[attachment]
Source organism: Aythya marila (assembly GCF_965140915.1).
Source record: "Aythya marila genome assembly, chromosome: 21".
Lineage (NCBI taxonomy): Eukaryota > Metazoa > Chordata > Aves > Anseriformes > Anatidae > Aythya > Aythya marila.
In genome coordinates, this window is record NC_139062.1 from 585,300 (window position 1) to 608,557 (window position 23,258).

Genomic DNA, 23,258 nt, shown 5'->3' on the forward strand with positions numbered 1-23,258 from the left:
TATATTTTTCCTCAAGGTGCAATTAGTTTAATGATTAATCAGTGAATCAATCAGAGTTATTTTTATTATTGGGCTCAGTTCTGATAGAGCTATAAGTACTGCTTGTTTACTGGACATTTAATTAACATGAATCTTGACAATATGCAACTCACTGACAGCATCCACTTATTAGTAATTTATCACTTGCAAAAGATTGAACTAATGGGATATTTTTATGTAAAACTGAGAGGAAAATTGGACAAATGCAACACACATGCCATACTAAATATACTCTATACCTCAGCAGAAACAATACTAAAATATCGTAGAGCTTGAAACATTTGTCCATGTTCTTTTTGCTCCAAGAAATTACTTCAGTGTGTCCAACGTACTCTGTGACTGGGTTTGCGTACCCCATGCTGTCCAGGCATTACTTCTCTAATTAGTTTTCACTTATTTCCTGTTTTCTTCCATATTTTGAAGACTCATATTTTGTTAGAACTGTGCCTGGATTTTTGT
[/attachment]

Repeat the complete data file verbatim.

Source organism: Aythya marila (assembly GCF_965140915.1).
Source record: "Aythya marila genome assembly, chromosome: 21".
Lineage (NCBI taxonomy): Eukaryota > Metazoa > Chordata > Aves > Anseriformes > Anatidae > Aythya > Aythya marila.
In genome coordinates, this window is record NC_139062.1 from 585,300 (window position 1) to 608,557 (window position 23,258).

Genomic DNA, 23,258 nt, shown 5'->3' on the forward strand with positions numbered 1-23,258 from the left:
TATATTTTTCCTCAAGGTGCAATTAGTTTAATGATTAATCAGTGAATCAATCAGAGTTATTTTTATTATTGGGCTCAGTTCTGATAGAGCTATAAGTACTGCTTGTTTACTGGACATTTAATTAACATGAATCTTGACAATATGCAACTCACTGACAGCATCCACTTATTAGTAATTTATCACTTGCAAAAGATTGAACTAATGGGATATTTTTATGTAAAACTGAGAGGAAAATTGGACAAATGCAACACACATGCCATACTAAATATACTCTATACCTCAGCAGAAACAATACTAAAATATCGTAGAGCTTGAAACATTTGTCCATGTTCTTTTTGCTCCAAGAAATTACTTCAGTGTGTCCAACGTACTCTGTGACTGGGTTTGCGTACCCCATGCTGTCCAGGCATTACTTCTCTAATTAGTTTTCACTTATTTCCTGTTTTCTTCCATATTTTGAAGACTCATATTTTGTTAGAACTGTGCCTGGATTTTTGT